Opinion / Op-Ed Contributors

Textbooks for Chinese language should put that first

By Zhang Zhouxiang (China Daily) Updated: 2016-05-28 09:12

Textbooks for Chinese language should put that first

Pupils at Luocheng Mulao autonomous county in South China's Guangxi Zhuang autonomous region read on April 22, a day before the World Book Day. [Photo/IC]

The Language & Culture Press, which is in charge of publishing the official Chinese language textbooks for middle and secondary schools nationwide, has recently aroused hot debate by announcing its plan to change 40 percent of the articles in the textbooks.

Among the changes, the most controversial is deleting an excerpt from a Chinese classic that describes a hero beating up a gang leader, and replacing it with one that describes how bandits stole an official's bribes. The Language & Culture Press explained the change by saying "violence is not in accordance with the values promoted in our society". To which the response has been: "So why do you promote robbery?"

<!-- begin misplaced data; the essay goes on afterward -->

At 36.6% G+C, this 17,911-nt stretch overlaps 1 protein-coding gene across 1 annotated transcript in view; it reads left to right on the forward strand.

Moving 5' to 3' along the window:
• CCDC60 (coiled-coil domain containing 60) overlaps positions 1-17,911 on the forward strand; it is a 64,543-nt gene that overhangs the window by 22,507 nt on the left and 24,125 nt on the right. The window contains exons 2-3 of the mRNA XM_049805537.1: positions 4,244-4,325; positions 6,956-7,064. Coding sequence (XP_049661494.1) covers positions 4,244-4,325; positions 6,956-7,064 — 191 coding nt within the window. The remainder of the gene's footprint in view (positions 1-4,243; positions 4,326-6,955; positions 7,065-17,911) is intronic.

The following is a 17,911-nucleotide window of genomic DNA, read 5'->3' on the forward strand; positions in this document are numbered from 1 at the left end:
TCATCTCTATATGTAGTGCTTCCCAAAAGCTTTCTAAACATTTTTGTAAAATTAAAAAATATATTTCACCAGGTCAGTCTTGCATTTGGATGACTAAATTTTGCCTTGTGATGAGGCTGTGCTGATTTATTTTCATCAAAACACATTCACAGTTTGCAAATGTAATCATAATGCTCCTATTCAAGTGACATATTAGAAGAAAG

Actually, this is not the first time Chinese language textbooks have aroused controversy. Since the late 2000s, every time the publisher has tried to change anything there has been a debate. When it tried to delete Lu Xun's articles about China in the 1920s, there was a public outcry that "they still apply today". The attempt to decrease the number of classics also met fierce opposition because "that's our cultural roots".

Among all domestic textbooks, changes to Chinese language textbooks get 99 percent of the public's attention. There has never been any widespread public discussion about changes to any other textbooks.

The reason for this is: People expect more of Chinese language textbooks. Some expect the books to promote traditional culture, some want them to enhance patriotism, while many officials hope they will inform children of the "glorious achievements of the State in the modern era".

Each of these requirements comes with public pressure and the publisher has no choice but to meet them. However, the textbooks that result are compromises, as they try in some way to please all the different demands. They consider the needs of all, except those of the users, the pupils.

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